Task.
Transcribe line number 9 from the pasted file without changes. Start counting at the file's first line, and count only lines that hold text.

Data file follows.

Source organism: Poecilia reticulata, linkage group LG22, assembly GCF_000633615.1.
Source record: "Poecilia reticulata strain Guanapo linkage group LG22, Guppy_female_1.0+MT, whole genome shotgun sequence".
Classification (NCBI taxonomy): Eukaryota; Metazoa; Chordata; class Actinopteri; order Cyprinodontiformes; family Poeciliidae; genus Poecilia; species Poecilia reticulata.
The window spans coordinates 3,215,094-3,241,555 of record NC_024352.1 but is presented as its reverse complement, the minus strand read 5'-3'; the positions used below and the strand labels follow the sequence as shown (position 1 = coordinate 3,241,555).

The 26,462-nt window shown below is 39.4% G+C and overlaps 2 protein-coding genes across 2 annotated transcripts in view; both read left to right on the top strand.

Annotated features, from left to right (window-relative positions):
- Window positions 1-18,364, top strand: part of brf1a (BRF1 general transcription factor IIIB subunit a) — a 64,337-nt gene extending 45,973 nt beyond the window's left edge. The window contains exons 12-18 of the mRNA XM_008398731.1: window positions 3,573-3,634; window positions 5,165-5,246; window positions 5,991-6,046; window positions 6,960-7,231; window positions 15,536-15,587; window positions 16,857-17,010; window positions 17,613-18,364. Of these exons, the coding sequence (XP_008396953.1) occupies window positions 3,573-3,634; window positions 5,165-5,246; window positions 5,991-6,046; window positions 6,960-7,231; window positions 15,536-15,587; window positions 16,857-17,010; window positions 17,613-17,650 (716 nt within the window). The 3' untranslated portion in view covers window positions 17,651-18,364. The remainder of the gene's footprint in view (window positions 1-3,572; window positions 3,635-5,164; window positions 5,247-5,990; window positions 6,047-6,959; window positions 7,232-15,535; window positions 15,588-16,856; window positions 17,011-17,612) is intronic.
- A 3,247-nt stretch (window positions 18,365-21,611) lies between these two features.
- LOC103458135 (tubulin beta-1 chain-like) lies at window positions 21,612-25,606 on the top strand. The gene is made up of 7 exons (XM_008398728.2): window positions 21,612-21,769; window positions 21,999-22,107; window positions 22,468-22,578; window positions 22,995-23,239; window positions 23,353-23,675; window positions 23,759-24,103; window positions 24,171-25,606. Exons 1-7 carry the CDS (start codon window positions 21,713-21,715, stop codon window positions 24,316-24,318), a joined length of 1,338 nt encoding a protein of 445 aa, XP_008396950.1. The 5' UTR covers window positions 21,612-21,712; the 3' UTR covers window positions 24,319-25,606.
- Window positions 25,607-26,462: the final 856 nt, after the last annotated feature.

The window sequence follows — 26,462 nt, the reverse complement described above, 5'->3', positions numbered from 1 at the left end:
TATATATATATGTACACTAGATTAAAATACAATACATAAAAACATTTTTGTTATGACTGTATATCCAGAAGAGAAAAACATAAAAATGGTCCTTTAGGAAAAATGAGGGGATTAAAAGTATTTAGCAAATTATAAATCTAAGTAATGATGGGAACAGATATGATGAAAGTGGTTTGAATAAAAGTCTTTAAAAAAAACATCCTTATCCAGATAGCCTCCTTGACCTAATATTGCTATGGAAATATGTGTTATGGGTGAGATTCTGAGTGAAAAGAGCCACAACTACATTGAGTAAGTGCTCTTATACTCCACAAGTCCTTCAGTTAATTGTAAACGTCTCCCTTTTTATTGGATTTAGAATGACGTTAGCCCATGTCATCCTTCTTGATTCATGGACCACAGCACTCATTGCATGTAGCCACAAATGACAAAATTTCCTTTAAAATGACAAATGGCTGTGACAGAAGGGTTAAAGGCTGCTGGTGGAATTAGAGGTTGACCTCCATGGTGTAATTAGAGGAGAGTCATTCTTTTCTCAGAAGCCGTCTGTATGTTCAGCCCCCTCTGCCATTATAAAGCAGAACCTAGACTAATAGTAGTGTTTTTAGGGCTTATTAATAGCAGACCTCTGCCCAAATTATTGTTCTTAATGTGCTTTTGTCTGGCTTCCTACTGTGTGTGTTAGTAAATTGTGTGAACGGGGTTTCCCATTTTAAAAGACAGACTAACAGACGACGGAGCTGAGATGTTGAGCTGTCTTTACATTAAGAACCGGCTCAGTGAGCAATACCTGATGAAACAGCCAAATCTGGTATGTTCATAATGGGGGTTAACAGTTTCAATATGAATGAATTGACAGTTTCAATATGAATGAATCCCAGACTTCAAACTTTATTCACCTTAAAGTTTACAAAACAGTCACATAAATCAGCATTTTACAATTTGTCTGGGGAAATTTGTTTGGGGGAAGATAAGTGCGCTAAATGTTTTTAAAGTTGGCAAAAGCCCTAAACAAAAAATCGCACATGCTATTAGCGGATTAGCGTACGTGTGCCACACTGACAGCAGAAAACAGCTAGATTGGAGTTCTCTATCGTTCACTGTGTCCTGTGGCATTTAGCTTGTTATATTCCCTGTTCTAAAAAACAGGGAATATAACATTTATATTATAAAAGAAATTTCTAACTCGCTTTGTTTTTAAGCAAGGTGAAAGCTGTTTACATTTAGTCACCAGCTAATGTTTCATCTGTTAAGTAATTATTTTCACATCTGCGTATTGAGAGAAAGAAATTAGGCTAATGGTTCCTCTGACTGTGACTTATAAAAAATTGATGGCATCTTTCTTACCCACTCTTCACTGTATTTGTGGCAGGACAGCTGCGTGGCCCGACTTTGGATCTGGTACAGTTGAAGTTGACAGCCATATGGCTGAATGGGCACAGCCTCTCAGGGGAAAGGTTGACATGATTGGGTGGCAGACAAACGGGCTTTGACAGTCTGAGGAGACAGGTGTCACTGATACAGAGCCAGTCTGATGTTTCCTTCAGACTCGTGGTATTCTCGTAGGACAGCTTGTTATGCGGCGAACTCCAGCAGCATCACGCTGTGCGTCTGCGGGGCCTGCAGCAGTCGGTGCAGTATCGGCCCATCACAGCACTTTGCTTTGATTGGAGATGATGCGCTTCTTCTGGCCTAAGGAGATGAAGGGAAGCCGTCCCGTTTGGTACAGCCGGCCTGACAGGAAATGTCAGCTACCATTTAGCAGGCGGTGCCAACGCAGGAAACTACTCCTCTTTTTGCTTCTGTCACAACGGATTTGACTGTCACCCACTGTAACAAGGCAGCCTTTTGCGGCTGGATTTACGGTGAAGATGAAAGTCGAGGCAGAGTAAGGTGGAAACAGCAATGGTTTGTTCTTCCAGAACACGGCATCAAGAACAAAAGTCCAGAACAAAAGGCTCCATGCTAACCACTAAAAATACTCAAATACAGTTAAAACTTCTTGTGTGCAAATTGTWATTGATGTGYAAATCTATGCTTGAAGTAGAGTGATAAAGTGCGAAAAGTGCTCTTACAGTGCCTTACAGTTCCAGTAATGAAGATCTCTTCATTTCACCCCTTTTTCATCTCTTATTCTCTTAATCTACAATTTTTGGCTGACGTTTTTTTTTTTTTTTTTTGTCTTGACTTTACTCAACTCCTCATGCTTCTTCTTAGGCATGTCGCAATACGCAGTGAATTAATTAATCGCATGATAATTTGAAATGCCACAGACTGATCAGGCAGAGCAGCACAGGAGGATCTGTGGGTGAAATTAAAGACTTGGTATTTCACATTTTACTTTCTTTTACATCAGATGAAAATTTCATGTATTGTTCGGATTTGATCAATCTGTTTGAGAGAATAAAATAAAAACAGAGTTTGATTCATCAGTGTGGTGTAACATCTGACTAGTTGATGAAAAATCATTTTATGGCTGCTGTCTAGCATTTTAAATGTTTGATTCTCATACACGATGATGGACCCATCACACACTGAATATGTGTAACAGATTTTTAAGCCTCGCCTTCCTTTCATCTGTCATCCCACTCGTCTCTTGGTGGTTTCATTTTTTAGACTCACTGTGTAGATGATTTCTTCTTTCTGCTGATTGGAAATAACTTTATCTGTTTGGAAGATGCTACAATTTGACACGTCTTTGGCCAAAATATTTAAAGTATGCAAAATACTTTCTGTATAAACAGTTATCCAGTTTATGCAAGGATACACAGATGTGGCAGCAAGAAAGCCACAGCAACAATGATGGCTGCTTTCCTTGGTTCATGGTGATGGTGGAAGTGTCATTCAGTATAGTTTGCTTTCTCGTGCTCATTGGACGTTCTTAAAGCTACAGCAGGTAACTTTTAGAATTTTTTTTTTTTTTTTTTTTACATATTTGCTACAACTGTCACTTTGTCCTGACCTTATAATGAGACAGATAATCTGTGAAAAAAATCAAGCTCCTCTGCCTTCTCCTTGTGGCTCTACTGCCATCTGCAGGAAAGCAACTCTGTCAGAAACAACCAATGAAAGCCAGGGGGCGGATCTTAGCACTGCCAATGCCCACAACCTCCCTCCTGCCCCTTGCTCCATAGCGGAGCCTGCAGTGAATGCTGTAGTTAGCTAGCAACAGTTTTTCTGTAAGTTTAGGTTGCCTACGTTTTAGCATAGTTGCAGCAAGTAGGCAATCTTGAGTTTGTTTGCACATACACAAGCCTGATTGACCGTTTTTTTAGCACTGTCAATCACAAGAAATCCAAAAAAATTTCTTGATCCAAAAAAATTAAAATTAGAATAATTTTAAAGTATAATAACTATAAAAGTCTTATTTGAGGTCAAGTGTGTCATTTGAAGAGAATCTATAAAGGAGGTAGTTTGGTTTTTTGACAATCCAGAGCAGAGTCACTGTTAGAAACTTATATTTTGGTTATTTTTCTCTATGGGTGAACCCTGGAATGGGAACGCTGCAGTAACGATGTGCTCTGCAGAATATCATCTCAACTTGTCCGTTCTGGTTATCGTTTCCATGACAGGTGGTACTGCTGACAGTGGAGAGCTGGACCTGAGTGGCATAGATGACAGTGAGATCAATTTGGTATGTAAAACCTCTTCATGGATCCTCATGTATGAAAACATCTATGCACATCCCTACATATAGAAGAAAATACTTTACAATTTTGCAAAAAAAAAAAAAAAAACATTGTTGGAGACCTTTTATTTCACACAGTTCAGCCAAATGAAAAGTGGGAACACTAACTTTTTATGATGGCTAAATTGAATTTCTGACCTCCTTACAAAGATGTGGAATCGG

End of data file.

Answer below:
- LOC103458135 (tubulin beta-1 chain-like) lies at window positions 21,612-25,606 on the top strand. The gene is made up of 7 exons (XM_008398728.2): window positions 21,612-21,769; window positions 21,999-22,107; window positions 22,468-22,578; window positions 22,995-23,239; window positions 23,353-23,675; window positions 23,759-24,103; window positions 24,171-25,606. Exons 1-7 carry the CDS (start codon window positions 21,713-21,715, stop codon window positions 24,316-24,318), a joined length of 1,338 nt encoding a protein of 445 aa, XP_008396950.1. The 5' UTR covers window positions 21,612-21,712; the 3' UTR covers window positions 24,319-25,606.